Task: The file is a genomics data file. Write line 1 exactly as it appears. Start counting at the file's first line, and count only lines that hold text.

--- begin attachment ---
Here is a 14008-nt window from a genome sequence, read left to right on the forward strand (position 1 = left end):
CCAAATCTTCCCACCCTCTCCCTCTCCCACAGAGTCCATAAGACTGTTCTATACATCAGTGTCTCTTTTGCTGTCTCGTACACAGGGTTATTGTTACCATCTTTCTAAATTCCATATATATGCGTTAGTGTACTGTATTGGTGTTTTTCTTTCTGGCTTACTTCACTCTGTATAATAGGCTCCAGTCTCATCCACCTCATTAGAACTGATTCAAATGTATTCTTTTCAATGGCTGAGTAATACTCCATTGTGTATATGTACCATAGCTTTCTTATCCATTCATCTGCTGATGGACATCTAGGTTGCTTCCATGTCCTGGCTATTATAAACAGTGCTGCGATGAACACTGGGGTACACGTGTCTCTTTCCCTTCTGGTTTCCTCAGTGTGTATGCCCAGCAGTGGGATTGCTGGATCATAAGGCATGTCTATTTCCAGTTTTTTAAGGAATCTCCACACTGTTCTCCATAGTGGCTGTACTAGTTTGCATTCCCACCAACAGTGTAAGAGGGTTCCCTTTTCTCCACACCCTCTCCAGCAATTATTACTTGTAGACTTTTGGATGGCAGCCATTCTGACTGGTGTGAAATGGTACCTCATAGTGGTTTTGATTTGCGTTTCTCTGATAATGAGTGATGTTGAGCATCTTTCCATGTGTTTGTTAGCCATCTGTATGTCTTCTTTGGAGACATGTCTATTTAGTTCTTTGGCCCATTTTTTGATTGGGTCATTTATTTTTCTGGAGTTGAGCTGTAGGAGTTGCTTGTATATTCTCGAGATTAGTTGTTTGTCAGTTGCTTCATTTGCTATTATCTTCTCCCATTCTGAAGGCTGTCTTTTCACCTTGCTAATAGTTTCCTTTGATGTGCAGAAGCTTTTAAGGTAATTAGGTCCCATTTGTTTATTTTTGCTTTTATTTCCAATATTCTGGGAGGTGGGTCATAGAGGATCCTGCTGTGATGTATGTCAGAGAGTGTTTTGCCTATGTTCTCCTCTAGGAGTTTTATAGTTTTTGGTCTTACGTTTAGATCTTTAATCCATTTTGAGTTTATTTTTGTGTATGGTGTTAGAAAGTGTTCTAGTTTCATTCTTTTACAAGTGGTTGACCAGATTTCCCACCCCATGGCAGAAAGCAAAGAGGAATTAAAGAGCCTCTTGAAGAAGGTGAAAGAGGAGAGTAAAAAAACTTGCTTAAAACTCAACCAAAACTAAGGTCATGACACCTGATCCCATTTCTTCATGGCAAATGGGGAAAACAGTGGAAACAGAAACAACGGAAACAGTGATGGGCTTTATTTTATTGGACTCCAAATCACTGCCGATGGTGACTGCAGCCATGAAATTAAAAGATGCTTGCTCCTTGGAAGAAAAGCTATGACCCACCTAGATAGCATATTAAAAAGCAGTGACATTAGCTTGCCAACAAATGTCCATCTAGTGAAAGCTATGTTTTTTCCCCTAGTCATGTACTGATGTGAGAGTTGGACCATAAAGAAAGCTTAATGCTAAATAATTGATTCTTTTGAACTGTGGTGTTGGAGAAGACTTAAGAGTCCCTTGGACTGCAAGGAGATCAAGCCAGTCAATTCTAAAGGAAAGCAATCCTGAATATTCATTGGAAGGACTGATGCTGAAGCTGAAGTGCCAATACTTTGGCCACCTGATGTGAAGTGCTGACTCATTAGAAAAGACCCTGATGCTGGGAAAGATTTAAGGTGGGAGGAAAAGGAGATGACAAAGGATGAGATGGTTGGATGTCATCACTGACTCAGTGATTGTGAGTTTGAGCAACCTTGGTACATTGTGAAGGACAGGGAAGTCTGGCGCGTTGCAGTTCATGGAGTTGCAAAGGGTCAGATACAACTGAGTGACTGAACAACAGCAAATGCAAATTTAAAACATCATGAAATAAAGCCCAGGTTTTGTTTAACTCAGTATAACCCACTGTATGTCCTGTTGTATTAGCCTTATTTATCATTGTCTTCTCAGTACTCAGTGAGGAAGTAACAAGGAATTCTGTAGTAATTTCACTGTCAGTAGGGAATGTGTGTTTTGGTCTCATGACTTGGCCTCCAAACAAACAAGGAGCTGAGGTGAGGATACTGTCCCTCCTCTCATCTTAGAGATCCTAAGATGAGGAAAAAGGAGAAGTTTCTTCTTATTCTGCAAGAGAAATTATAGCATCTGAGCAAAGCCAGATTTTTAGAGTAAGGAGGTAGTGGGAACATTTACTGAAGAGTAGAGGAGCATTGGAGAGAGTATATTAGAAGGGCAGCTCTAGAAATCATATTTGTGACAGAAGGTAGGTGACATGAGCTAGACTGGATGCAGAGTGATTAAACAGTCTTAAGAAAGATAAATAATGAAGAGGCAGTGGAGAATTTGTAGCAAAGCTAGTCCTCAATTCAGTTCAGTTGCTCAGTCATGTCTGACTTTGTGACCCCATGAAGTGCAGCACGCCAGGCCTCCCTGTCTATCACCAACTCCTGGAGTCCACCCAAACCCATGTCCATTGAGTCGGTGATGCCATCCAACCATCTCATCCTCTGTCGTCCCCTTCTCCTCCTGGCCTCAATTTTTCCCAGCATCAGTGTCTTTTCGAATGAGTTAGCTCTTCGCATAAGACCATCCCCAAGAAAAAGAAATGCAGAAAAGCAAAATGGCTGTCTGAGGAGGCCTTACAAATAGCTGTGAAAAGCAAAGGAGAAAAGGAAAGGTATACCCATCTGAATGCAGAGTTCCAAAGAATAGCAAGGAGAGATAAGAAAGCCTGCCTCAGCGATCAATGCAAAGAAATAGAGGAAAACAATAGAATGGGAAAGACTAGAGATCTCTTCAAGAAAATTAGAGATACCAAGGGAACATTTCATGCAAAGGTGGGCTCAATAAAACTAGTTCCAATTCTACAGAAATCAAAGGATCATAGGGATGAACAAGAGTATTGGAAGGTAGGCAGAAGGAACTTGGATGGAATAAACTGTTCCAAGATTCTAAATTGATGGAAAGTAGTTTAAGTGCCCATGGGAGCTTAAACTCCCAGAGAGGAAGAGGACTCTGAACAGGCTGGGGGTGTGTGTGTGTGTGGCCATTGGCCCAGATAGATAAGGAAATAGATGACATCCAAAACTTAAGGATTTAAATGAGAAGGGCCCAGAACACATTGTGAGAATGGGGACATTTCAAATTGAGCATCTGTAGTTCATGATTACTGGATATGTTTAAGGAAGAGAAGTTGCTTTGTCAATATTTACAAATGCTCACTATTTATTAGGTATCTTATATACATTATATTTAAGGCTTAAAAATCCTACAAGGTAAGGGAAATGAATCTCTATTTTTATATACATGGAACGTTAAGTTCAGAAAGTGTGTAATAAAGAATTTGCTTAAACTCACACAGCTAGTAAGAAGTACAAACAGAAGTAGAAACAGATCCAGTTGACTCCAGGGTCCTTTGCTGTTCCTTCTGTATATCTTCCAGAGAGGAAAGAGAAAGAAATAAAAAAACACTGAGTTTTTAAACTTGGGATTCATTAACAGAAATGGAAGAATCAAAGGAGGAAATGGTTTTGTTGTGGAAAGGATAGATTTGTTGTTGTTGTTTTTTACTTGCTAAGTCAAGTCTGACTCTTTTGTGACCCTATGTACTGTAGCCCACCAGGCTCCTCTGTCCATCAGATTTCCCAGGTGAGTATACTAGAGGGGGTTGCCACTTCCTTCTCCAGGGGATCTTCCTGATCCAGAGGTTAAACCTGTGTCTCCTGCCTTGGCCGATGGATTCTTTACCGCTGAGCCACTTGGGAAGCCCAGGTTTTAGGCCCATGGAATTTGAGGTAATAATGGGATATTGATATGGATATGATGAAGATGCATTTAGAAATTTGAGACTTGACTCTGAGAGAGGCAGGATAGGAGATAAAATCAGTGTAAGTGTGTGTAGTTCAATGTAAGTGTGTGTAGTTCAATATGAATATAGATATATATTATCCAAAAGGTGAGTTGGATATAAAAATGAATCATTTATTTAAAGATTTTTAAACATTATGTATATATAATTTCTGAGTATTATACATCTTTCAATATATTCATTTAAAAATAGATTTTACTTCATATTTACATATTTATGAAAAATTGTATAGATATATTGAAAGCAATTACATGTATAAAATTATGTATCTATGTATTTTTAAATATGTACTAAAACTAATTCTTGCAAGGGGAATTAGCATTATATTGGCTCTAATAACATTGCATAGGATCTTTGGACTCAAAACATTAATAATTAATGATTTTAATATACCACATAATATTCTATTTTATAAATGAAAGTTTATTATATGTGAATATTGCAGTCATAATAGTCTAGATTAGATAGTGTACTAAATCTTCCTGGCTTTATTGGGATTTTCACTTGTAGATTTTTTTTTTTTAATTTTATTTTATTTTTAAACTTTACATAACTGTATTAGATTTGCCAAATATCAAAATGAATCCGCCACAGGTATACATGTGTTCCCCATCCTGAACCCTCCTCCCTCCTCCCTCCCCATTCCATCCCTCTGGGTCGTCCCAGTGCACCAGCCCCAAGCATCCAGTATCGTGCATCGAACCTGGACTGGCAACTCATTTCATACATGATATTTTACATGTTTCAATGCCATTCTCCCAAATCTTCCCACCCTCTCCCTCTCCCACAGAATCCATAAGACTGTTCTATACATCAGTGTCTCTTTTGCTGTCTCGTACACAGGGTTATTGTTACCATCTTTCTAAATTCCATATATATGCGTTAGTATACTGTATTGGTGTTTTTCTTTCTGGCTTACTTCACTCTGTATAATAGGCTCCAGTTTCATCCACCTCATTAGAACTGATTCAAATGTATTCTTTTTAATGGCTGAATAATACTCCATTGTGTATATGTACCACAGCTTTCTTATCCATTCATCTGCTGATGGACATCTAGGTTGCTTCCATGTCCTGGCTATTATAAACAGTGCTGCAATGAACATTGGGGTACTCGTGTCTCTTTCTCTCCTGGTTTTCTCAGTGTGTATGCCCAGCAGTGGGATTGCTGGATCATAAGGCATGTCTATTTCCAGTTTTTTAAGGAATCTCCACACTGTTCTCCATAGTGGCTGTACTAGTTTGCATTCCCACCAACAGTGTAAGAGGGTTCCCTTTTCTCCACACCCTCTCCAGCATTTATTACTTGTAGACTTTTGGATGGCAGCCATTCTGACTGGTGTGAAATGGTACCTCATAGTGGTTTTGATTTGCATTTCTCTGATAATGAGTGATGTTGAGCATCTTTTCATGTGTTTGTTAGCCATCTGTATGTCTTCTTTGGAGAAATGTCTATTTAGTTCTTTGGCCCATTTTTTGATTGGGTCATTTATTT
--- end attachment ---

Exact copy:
Here is a 14008-nt window from a genome sequence, read left to right on the forward strand (position 1 = left end):